A guide to three methods of hair removal

Many people nowadays prefer to keep their faces and bodies hair-free. There are several ways to do this; here is a quick guide to three of the most common hair removal methods.

Waxing

Waxing, as the term implies, involves applying wax to the skin and then pulling the wax (and the hair it has stuck to) off. This method removes not only the visible hair shaft but also the root inside the follicle; as a result, it can often take several weeks for the hair to grow back (the exact length of time will depend on the person's individual hair type and their hair growth cycle). Moreover, when it does eventually return, it is usually finer and softer to the touch, making it slightly less noticeable.

Waxing can be very painful and, for those with sensitive skin, may cause temporary redness and irritation. It can also cause ingrown hairs if the person does not exfoliate the waxed area regularly. However, because the effects of this beauty treatment are relatively long-lasting, it remains a very popular method of hair removal.

Shaving

Shaving is one of the most common ways to remove hair from the face and body. It involves using a razor to slice off the hair shaft. Provided it is done carefully, this is a completely painless way to get rid of unwanted hair.

However, shaving does not pull out the hair root. Because of this, the shaved area of skin will not remain smooth for very long; in most cases, those who shave will begin to notice stubble emerging from the hair follicles within a day or two.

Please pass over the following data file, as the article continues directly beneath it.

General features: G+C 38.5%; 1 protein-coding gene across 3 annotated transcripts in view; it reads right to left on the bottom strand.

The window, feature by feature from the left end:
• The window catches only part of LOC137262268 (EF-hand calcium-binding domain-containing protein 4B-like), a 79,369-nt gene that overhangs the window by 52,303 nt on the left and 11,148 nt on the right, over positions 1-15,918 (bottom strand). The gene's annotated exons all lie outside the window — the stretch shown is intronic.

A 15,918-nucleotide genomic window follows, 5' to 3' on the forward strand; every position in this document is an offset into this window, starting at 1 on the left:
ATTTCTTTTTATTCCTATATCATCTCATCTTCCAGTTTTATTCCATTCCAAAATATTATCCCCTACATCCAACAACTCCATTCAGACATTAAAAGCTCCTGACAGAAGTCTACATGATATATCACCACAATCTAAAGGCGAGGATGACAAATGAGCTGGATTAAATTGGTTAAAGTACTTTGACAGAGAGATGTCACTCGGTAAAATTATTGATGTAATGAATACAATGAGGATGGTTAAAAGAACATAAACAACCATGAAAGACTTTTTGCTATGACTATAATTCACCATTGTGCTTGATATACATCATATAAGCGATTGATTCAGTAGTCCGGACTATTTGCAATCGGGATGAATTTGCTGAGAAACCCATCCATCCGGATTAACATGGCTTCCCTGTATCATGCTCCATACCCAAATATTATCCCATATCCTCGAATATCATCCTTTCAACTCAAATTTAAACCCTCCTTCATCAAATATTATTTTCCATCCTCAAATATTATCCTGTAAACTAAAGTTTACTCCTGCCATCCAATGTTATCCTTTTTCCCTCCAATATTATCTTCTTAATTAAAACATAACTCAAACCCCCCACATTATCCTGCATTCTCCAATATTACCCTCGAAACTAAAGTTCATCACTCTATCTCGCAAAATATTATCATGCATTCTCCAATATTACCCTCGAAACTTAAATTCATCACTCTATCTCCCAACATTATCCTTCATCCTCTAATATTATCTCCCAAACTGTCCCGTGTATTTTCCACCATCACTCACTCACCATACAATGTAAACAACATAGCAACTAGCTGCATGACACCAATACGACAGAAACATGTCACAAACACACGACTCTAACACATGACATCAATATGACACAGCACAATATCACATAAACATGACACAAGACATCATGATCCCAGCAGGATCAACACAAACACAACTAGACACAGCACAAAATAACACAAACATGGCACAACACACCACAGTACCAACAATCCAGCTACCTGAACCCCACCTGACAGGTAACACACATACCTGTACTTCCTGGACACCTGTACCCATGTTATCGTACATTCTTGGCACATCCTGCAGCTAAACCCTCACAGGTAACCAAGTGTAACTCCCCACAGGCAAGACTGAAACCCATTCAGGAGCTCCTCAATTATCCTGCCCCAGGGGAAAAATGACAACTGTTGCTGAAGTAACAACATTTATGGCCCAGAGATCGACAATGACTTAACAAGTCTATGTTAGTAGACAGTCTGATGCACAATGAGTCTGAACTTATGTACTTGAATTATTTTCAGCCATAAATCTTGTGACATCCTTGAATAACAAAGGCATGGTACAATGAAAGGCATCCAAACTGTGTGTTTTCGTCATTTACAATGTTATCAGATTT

Like waxing, shaving can also encourage the development of ingrown hairs. If a suitable shaving cream is not used or if the person has particularly sensitive skin, they may also experience razor burn; this is a form of skin irritation which causes bumps, stinging and redness.

Laser hair removal

Laser hair removal has become increasingly popular in the last few years. This is a type of medical procedure which involves using a laser beam to damage each individual hair follicle.

The damage caused by the laser beam not only removes the existing hair but also slows and, in some cases, completely inhibits the growth of new hair in the future. This method can be somewhat painful; the patient will usually experience a pinching or snapping sensation each time the laser beam is directed at their skin.

Most people who opt for this form of hair removal will need to undergo multiple treatments, carried out over the course of several weeks or months. For some, the results of this treatment will be permanent. However, many individuals need to go for periodic 'top-up' sessions to prevent the hair from starting to re-grow again.


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